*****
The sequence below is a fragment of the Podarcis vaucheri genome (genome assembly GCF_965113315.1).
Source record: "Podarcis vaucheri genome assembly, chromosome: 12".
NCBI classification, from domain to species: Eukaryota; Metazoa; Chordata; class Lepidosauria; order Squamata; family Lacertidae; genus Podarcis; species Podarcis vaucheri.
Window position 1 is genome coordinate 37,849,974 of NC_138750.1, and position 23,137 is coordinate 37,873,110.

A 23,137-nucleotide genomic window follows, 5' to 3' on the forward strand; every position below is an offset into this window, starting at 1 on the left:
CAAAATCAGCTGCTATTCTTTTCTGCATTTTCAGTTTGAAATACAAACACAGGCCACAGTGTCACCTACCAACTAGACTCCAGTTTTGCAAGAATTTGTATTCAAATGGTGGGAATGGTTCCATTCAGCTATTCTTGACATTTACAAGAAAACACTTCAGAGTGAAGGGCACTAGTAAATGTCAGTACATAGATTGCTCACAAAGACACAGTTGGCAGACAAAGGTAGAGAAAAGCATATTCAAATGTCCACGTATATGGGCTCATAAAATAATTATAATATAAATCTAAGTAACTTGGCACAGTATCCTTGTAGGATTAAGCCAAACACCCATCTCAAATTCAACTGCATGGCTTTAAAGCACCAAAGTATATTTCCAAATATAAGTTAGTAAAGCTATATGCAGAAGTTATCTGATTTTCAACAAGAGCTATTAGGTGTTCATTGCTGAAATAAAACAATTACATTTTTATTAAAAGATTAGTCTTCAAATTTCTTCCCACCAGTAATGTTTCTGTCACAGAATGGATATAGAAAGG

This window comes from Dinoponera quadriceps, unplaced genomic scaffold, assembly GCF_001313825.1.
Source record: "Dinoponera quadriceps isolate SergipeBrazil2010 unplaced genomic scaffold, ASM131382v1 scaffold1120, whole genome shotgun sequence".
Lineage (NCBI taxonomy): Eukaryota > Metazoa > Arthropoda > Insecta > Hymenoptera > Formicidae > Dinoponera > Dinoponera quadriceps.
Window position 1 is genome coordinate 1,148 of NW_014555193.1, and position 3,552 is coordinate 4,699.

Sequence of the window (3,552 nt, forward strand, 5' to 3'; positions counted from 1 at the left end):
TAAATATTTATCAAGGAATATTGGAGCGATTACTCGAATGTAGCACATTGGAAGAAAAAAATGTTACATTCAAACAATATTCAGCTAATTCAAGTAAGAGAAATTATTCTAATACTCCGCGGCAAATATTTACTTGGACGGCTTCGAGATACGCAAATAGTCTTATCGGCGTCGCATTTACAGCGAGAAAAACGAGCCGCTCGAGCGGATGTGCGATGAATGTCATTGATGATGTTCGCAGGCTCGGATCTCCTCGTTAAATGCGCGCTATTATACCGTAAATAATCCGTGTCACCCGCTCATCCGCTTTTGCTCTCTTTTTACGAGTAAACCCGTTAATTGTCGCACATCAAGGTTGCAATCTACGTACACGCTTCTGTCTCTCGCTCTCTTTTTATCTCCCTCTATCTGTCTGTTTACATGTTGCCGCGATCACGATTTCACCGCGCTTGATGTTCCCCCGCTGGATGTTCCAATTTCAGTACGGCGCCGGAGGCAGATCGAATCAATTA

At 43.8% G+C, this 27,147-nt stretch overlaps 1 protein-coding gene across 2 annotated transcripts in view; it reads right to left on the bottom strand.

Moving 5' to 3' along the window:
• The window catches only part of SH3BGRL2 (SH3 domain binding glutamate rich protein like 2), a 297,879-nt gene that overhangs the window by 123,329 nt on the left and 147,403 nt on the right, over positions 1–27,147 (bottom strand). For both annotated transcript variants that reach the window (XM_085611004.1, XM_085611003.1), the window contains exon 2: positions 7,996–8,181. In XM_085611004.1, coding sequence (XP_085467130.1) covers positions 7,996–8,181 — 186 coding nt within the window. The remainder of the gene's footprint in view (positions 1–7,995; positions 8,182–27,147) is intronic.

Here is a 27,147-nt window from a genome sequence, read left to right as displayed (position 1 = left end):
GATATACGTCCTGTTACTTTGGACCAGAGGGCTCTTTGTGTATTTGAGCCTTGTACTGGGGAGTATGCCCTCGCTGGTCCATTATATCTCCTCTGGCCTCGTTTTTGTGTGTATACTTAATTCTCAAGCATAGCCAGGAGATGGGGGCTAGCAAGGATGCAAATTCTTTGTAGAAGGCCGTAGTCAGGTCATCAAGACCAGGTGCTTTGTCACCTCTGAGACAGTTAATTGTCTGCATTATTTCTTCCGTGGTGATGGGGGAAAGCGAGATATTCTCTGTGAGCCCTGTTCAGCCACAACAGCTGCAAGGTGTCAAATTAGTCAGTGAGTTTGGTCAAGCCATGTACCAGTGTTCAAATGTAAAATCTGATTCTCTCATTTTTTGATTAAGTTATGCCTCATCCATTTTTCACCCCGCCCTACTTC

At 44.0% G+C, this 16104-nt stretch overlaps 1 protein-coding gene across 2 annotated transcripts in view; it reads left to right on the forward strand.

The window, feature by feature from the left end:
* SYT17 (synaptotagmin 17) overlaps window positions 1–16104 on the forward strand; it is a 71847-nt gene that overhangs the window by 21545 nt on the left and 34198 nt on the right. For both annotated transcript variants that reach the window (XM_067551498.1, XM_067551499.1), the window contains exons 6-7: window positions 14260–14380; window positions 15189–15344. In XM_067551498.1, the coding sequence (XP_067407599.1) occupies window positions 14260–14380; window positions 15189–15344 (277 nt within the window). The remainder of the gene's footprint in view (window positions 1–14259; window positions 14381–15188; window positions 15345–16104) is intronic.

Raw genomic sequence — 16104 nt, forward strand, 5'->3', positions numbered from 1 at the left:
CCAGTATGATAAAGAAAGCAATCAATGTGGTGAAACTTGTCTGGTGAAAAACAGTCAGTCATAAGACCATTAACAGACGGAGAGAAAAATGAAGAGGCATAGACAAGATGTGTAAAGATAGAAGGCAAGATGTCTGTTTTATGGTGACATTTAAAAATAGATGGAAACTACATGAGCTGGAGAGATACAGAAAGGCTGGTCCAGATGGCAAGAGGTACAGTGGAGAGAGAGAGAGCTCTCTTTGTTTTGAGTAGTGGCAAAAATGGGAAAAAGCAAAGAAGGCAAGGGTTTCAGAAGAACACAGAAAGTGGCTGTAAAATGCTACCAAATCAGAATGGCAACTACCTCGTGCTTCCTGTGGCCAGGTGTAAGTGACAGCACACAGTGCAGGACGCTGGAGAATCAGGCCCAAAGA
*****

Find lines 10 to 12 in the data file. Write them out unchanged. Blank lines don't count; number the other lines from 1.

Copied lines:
Window position 1 is genome coordinate 1,148 of NW_014555193.1, and position 3,552 is coordinate 4,699.

Sequence of the window (3,552 nt, forward strand, 5' to 3'; positions counted from 1 at the left end):
TAAATATTTATCAAGGAATATTGGAGCGATTACTCGAATGTAGCACATTGGAAGAAAAAAATGTTACATTCAAACAATATTCAGCTAATTCAAGTAAGAGAAATTATTCTAATACTCCGCGGCAAATATTTACTTGGACGGCTTCGAGATACGCAAATAGTCTTATCGGCGTCGCATTTACAGCGAGAAAAACGAGCCGCTCGAGCGGATGTGCGATGAATGTCATTGATGATGTTCGCAGGCTCGGATCTCCTCGTTAAATGCGCGCTATTATACCGTAAATAATCCGTGTCACCCGCTCATCCGCTTTTGCTCTCTTTTTACGAGTAAACCCGTTAATTGTCGCACATCAAGGTTGCAATCTACGTACACGCTTCTGTCTCTCGCTCTCTTTTTATCTCCCTCTATCTGTCTGTTTACATGTTGCCGCGATCACGATTTCACCGCGCTTGATGTTCCCCCGCTGGATGTTCCAATTTCAGTACGGCGCCGGAGGCAGATCGAATCAATTA